As a resident of Maine (also known as a Mainer), traveling all the way to New Orleans would mean enduring a 27-hour drive through more than a thousand miles of road. Don’t get me wrong — the trip’s definitely worth it if only for some authentic jambalaya, but why skip the trip and whip up your own batch at home?
If you haven’t tried out jambalaya yet, then this recipe for Jambalaya with Okra will take you on a tasty adventure! Technically, you can make jambalaya without okra, but this veggie adds a certain je ne sais quoi to the dish, as well as that natural thickening that makes this one-pot wonder from New Orleans so savory.
Jambalaya usually consists of meat and seafood, and for this dish, chicken and shrimp take center stage. Of course, you can’t have jambalaya without andouille sausages either, but it doesn’t stop there — veggie-lovers are going to adore the assortment of vegetables that can be added, along with a long list of spices and seasonings for that signature cajun goodness.
Speaking of cajun, although we use cajun spice, this recipe for Jambalaya with Okra is actually a creole version, meaning it uses tomatoes. Traditionally, cajun jambalaya doesn’t use any tomatoes. Once you’ve mixed all the ingredients together, you’re going to get this bright, bold, and dazzling pot of meat, veggies, and rice that’s bursting with a mishmash of flavors that’s not only African, Spanish, French, but also distinctly Louisiana!
Precisely because it’s called Jambalaya with Okra, I would recommend using the Jambalaya Okra variety when making this dish. This type has meaty yet tender pods with a firm texture. It’s a little closer to the taste of either asparagus or eggplant. Regardless of the okra variety you use, though, this jambalaya with okra brings the taste of New Orleans straight into your bowl!Print
Jambalaya with Okra
Savor the flavor of New Orleans straight from your bowl when you cook up this flavorful Jambalaya with Okra!
- Prep Time: 20 minutes
- Cook Time: 45 minutes
- Total Time: 1 hour 5 minutes
- Yield: Serves 6
- Category: Entrées
- 3 tablespoons canola oil
- 2 tablespoons Cajun seasoning (or your favorite combination of paprika, celery, garlic, pepper, oregano, caraway, dill, turmeric, cumin, bay leaf, mace, cardamom, basil, marjoram, rosemary, and thyme)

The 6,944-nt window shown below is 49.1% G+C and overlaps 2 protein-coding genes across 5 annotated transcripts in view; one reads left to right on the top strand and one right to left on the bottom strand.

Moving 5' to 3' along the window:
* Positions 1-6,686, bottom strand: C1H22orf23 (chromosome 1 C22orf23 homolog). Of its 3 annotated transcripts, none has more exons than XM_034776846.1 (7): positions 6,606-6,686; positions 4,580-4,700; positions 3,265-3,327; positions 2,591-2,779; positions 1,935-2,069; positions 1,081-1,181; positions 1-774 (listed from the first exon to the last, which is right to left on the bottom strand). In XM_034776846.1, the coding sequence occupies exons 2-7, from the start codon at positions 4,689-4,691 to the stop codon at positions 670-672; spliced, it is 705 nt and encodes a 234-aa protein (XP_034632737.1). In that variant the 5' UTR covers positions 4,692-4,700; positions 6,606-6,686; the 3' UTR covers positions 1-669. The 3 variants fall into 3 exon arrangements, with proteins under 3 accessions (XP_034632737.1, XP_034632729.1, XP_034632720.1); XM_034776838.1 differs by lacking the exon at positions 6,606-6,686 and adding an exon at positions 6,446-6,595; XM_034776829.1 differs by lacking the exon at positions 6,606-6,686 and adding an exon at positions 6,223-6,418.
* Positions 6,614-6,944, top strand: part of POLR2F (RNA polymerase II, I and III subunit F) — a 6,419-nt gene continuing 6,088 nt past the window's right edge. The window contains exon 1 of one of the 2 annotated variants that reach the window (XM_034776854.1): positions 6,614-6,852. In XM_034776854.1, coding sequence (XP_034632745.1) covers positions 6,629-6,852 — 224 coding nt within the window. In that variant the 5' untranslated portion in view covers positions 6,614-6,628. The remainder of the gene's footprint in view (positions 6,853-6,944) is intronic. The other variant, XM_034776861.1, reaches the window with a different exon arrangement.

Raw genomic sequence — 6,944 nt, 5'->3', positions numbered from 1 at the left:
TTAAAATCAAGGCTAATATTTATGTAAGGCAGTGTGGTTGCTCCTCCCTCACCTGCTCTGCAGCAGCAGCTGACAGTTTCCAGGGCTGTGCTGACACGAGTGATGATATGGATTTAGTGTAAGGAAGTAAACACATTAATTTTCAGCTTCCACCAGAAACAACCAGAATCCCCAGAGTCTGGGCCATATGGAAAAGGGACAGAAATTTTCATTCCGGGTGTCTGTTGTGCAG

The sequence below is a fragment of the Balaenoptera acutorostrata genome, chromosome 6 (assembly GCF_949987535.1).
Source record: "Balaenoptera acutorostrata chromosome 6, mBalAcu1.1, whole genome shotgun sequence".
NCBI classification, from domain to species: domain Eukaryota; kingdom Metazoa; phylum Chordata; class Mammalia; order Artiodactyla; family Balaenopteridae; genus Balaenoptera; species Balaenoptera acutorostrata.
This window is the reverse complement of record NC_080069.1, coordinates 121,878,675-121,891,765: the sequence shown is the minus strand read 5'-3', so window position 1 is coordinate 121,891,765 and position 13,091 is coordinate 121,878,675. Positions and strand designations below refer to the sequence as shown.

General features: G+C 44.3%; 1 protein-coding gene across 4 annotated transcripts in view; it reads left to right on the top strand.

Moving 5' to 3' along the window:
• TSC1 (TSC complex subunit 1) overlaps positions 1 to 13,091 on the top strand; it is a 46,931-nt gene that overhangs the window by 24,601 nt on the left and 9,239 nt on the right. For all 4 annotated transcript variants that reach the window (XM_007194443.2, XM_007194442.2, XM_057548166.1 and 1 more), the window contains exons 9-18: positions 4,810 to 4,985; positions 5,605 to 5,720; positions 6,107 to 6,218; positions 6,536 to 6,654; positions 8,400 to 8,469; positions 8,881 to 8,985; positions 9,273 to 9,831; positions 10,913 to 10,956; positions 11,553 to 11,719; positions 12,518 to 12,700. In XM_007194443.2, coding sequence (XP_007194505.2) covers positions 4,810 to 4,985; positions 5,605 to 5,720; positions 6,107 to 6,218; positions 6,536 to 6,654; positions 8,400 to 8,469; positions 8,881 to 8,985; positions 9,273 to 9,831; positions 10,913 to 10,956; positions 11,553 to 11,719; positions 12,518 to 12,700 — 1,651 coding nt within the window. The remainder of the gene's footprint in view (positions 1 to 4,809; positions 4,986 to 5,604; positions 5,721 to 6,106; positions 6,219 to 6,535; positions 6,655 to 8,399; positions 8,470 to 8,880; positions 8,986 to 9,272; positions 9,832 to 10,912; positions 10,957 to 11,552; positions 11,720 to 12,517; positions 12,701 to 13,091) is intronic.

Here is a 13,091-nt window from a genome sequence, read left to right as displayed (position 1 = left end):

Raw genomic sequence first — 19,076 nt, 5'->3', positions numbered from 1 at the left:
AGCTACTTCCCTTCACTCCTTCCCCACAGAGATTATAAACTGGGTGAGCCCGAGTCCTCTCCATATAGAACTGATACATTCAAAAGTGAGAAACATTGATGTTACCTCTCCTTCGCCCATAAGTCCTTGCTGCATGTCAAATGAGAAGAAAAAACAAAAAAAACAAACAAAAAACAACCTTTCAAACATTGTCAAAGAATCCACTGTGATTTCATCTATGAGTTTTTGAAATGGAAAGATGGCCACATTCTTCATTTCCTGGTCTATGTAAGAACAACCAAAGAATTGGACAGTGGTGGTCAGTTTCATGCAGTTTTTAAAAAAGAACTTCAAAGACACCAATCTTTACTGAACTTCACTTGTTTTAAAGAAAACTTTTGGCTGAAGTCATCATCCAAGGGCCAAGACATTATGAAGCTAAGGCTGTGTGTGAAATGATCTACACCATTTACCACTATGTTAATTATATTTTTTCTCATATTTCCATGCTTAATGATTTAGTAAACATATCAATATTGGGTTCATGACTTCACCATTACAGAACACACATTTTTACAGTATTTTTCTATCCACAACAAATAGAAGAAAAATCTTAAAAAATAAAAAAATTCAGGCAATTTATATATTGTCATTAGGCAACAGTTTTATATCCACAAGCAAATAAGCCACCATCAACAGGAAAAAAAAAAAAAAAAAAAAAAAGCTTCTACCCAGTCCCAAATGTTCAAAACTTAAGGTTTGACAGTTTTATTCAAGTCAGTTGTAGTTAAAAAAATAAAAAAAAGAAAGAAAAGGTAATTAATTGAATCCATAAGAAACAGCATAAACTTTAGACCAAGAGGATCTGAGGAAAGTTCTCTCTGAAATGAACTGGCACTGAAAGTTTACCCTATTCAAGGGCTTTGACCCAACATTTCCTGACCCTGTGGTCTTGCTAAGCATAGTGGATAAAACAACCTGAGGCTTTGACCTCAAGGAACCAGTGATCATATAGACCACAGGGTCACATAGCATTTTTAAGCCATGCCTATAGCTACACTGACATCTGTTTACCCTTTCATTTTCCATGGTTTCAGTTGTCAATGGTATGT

- 1/2 pound andouille sausage, cut in rounds
- 1 pound boneless chicken (thighs or breasts), cut in 1-inch pieces
- 1 onion, diced
- 1 green bell pepper, diced
- 1 red bell pepper, diced
- 2 stalks of celery, sliced
- 4 (or more) cloves of garlic, minced
- 1 pound tomatoes, peeled, seeded, and diced
- 1/2 teaspoon hot pepper sauce
- 2 teaspoons Worcestershire sauce
- 1 cup thinly sliced okra (use the Jambalaya variety if you have it)
- 1 1/2 cups uncooked white rice
- 3 cups chicken broth
- 1 pound raw shrimp, peeled and deveined
- Salt, pepper, and red pepper flakes to taste
- Chopped scallions and parsley for garnish
- Season the sausage and chicken with half of the Cajun seasoning.
- Heat 1 tablespoon of oil in a Dutch oven or large pot.
- Brown the sausage first, then remove it from the heat and set it aside.
- Brown the chicken next, adding more oil as needed. When the chicken is browned, remove it from the pot and set it aside with the sausage.
- Sauté the onion, peppers, and celery until the onion begins to turn translucent. Add the garlic and cook for another minute.
- Add the tomatoes.
- Season the pot with salt, pepper, red pepper flakes, hot pepper sauce, Worcestershire sauce, and the remaining Cajun seasoning.
- Stir in the okra, chicken, and sausage.
- Cook for five minutes, stirring occasionally.
- Add the rice and chicken broth, and bring the liquid to a boil.
- Turn the heat down to medium-low.
- Cover and let the pot simmer for 20 to 25 minutes, until most of the liquid is absorbed and the rice is cooked. Stir every 5 minutes or so.
- Add the shrimp to the mixture and stir it in.
- Cover the pot with a lid and simmer for about 5 minutes, until the shrimp is cooked through.
- Check shrimp for doneness.
- Adjust seasoning as needed.
- Garnish with scallions and parsley and serve immediately.
Okra is highly versatile and can grow almost anywhere that has lots of sun. From containers on balconies to open fields of freestanding plants, there’s an okra that you can grow. It’s delicious raw or cooked—and if you’re not big on that slime factor, no worries—there are plenty of ways to prepare okra that are totally slime-free! Check out The Guide to Growing Okra. You get everything from the history of okra to planting to picking and storing and, of course, eating. Get it all in The Guide to Growing Okra Collection right now!
Have you tried this recipe? What kind of okra did you use? Please tell us how it turned out for you.